How Long Will It Take Me to Have a Muscular Chest?
Women can develop their chest muscles by following an appropriate weight-training program, but the time it takes to see significant increases is likely to vary. There are factors that will dictate how long it takes to build a muscular chest, including how frequently you train, the volume of your workouts and some genetic factors.
Building Chest Muscles
It can take up to eight weeks of weight-training to see significant improvements in muscle size. For significant gains in your chest muscles in two months, you must weight train aggressively. If you are new to exercise, you are likely to see quicker results than women who exercise regularly and already have a significant amount of muscle development.
Developing your Chest
In order to build your chest muscles as quickly as possible, you should participate in a weight-training program designed specifically for that purpose. Weight train two to three days per week on nonconsecutive days and complete at least eight total sets of chest exercises during each session. This means, for example, you could choose two chest exercises and complete four sets of each, or choose four chest exercises and complete two sets of each. Perform eight to 20 repetitions in each set, resting one to three minutes in between.
There are a variety of chest exercises you can use in your weight training sessions. Chromiak suggests changing up the exercises regularly in order to better overload your chest muscles and prevent them from hitting a plateau. Exercises that are effective at targeting your chest include bench press, incline chest press, pushups, decline pushups, chest flyes and alternating chest press.
Warm Up and Stretch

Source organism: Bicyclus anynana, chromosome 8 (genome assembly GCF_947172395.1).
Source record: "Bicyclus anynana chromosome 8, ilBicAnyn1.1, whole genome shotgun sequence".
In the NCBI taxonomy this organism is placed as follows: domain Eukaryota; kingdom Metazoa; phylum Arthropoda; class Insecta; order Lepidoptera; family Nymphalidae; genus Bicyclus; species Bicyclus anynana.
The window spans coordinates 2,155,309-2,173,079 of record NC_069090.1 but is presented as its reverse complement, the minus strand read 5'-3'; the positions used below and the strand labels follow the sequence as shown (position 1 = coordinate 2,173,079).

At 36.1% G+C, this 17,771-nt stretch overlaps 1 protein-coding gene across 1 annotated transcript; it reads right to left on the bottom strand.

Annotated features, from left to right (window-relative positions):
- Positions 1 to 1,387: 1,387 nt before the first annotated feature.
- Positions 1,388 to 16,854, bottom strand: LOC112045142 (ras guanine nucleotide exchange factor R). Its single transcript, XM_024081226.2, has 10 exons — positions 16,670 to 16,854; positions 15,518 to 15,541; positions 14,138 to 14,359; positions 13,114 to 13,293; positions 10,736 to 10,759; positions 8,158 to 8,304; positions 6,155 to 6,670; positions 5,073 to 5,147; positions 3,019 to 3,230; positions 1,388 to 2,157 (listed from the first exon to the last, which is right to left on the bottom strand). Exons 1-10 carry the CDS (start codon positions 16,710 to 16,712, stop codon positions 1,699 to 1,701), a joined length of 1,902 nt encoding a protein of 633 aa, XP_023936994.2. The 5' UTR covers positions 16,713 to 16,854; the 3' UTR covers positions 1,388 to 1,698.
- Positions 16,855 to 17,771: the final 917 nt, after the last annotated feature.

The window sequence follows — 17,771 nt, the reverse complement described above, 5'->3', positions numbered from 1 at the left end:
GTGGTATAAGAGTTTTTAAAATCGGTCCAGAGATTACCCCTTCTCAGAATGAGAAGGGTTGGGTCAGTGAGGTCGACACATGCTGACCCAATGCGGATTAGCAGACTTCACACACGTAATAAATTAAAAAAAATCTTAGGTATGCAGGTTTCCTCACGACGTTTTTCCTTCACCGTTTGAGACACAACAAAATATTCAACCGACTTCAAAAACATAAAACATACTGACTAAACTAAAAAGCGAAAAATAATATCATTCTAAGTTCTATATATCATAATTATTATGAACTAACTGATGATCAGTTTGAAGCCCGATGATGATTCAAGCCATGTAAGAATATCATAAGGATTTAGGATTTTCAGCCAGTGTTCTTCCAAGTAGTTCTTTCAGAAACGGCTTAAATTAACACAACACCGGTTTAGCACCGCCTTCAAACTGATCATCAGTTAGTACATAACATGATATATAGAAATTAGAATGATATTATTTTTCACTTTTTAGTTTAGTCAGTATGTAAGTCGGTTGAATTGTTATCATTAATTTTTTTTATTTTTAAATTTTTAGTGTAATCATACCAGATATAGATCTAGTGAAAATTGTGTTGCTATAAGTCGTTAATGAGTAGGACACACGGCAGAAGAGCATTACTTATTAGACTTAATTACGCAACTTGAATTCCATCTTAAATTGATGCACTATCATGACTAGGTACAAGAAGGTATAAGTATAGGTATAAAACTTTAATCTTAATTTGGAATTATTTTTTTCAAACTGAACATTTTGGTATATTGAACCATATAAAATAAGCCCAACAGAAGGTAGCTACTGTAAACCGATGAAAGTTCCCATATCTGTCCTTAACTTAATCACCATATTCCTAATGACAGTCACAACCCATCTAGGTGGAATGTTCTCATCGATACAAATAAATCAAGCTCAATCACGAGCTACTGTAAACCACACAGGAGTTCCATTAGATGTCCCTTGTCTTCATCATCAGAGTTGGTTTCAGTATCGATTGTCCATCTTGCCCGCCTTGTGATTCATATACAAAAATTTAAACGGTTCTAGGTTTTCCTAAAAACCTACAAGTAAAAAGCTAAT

Warmup exercises help prevent injuries by increasing the elasticity of your muscles and lubricating your joints. Perform light- to-moderate intensity aerobics or calisthentics for five to 10 minutes before you work out. Do stretches after your workout to increase your flexibility and reduce muscle soreness. Reach for the ceiling with interlaced fingers, palms facing upward for an upper-body stretch. Drop one arm behind your back and press your hand on the opposite side against the elbow of your dropped arm to increase the stretch. Repeat on the other side. Bring one arm across your body at chest height and press against the forearm with your opposite hand. Repeat on the opposite side.
Explore In Depth
- American Council on Exercise: Chest and Back Workout
- United States Department of Veterans Affairs: Chest Exercises
- American Academy of Orthopaedic Surgeons: Warm Up, Cool Down and Be Flexible
- Baig MA, Bordoni B. Anatomy, shoulder and upper limb, pectoral muscles. In: StatPearls [Internet]. Treasure Island (FL): StatPearls Publishing; 2020 Jan-.
Kim Nunley has been screenwriting and working as an online health and fitness writer since 2005. She’s had multiple short screenplays produced and her feature scripts have placed at the Austin Film Festival. Prior to writing full-time, she worked as a strength coach, athletic coach and college instructor. She holds a master's degree in kinesiology from California State University, Fullerton.